One of my favorite things is following a good Blog Circle to see what different photographers do with the same theme or idea. I’m so pleased to finally be joining one! It’s called Life From This Lens, and April’s theme is “Pop of Color” so you will see bold and vibrant color highlighted in the following images. I hope you will follow to the next person in our circle, Jessica, to see some more interpretations of this fun theme. I so wish I had made more time for this, but May is here, so on to the next theme, self portrait — always a challenge, but fun to attempt anyway 😉 Enjoy these pop of color images, and especially the work of the other artists in our blog circle.
Often when I am shooting I am drawn first to the subject — whatever it is that first grabs my attention. But the scene itself — with it’s lines, patterns, shapes, movement, and colors — also has a strong influence on the success of the image. Color is one of the elements that works to my advantage but can also work to my disadvantage — when several colors are clashing for example, or when the color is somehow working to distract the viewer from the meaning or feeling of the image. But when color is really working in a frame, it can become the focus of the narrative, the element that your eyes are most drawn to. In the following frames, I found that color played a significant role (evident, too, in the decision to keep the image color instead of converting to black and white).
A “Pop of color,” then, is just a color element in the frame that is either emphasized by the lack of color in the rest of the frame or that is just so bright and powerful it stands out or really calls attention to itself. In the following images, you can’t keep your eyes from going to the pop of color — it dominates the frame and captures your attention first. When that happens, you can say that the pop either carries or takes on a significant role in the meaning or story the image tells.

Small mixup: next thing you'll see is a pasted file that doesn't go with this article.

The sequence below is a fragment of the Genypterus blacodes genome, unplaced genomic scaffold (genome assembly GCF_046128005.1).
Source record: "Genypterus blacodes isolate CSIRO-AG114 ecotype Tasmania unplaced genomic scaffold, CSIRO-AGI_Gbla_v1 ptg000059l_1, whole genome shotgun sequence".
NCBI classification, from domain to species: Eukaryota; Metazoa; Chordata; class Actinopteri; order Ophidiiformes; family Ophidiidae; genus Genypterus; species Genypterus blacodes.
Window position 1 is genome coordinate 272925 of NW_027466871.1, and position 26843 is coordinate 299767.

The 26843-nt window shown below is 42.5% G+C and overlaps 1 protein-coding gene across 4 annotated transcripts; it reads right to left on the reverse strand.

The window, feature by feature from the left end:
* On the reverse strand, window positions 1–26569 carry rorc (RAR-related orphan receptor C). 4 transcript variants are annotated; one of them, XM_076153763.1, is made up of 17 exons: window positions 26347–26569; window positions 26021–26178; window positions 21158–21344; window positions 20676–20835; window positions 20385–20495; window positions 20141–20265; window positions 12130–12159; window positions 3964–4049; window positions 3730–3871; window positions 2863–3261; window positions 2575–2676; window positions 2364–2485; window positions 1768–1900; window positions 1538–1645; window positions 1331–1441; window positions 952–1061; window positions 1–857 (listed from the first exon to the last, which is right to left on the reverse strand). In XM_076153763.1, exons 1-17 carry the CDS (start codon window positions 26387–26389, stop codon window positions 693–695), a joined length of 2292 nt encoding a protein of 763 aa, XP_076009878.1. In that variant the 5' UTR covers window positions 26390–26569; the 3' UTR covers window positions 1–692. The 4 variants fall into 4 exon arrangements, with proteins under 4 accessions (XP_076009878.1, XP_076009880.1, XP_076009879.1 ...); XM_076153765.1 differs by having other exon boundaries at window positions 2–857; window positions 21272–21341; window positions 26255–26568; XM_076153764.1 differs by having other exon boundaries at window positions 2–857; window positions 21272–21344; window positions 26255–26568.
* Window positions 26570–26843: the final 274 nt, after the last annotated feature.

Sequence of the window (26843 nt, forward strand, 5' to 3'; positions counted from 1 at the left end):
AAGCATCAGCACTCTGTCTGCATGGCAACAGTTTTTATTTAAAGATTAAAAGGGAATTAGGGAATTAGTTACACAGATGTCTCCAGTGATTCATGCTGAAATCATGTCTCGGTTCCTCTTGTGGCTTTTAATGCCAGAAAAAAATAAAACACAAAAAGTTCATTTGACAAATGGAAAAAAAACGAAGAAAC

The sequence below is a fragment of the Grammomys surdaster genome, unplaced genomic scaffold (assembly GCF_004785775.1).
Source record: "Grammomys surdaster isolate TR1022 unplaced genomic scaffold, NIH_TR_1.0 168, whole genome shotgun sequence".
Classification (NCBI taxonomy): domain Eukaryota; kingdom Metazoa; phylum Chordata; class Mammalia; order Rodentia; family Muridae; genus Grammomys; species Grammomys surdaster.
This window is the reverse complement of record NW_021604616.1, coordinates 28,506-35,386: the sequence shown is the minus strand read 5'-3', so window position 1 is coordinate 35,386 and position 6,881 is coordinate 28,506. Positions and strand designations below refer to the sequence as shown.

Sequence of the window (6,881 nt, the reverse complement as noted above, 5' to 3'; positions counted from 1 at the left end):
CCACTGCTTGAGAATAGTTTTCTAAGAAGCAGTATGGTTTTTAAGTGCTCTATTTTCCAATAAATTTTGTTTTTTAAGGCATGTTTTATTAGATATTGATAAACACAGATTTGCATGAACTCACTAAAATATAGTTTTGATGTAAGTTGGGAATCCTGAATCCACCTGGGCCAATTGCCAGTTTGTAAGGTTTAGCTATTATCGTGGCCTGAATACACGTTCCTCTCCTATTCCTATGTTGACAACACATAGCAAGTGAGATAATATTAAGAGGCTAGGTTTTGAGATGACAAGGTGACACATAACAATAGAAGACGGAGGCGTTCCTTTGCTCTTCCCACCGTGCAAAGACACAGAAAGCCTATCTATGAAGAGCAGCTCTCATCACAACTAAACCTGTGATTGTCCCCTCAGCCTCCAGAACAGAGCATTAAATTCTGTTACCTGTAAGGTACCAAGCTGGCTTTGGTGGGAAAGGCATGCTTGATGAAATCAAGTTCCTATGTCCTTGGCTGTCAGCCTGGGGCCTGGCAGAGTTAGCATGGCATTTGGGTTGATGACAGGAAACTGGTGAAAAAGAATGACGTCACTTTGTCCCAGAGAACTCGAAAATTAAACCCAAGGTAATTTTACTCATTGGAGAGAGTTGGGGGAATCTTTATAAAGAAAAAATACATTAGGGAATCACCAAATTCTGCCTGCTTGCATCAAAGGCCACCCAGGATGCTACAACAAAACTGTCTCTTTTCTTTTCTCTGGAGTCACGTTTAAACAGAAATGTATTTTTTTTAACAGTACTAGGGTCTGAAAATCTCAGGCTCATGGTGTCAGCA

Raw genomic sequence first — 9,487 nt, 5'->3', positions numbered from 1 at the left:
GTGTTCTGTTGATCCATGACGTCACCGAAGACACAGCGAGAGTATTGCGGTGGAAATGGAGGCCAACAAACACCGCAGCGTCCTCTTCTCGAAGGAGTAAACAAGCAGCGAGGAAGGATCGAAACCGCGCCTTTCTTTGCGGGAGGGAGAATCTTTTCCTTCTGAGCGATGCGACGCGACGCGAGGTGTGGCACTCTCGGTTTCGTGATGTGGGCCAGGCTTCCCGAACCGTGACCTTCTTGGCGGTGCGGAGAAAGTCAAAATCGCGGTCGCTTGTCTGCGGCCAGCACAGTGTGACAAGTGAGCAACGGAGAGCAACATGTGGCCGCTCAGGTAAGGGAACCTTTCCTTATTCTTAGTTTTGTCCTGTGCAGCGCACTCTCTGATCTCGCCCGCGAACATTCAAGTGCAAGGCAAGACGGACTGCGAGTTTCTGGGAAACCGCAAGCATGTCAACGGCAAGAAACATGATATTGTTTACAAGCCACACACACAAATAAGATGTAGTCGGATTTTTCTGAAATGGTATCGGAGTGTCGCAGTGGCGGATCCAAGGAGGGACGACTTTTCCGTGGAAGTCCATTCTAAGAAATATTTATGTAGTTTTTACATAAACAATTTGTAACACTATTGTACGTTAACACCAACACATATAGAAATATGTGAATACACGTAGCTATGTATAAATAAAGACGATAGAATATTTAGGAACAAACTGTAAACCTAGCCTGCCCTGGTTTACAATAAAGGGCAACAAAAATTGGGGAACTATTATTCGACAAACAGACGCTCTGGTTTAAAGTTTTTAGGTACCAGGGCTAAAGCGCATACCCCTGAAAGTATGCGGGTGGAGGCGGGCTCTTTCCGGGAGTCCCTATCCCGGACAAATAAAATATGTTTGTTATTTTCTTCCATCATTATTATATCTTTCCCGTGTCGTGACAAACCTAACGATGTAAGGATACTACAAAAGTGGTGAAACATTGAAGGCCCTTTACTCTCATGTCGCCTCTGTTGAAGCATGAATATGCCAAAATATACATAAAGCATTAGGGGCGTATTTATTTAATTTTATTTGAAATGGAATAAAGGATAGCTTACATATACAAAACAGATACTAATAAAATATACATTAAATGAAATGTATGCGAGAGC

Sometimes the “pop” of color is not so much a bright and colorful small element in the frame but instead the vibrancy and potency of the color element set against darkness, or simply a lack of color in the rest of the frame.
The blue is popping in this next frame, enhanced by the yellow of his shirt. Notice that they are basically the only two real colors in the image, the rest of the frame is essentially neutrals.
And in the following image as well, the neutrals are causing the purple jacket to pop in a relatively dark image taken at dusk.
In this image the dark wheel mimics the other circles, and while there are other colors — the balloon, the circle of yellow lights on the ceiling — the pop of color in the color wheel commands the frame.
Or, the “pop” can be the whole frame, delineated by a darker element.
If the “pop” of color is not extreme, sometimes the other elements in the frame — line, movement, shape — can be used to emphasize, or point to the color to enhance it’s influence on the viewer, as in this shot at the water’s edge — the zig-zag design in the sand, the light, the footprints and the bright white surf all work to enhance the color element in the frame.
One last example — here, the pink jacket commands the frame, but because of the movement — her running and the boy clearly talking into the phone — the “pop” of color helps create the tension (in the second image, in contrast, the pink is too much — the viewer’s eye goes directly to it, but without meaning.)
Next up, Jessica! Check it out!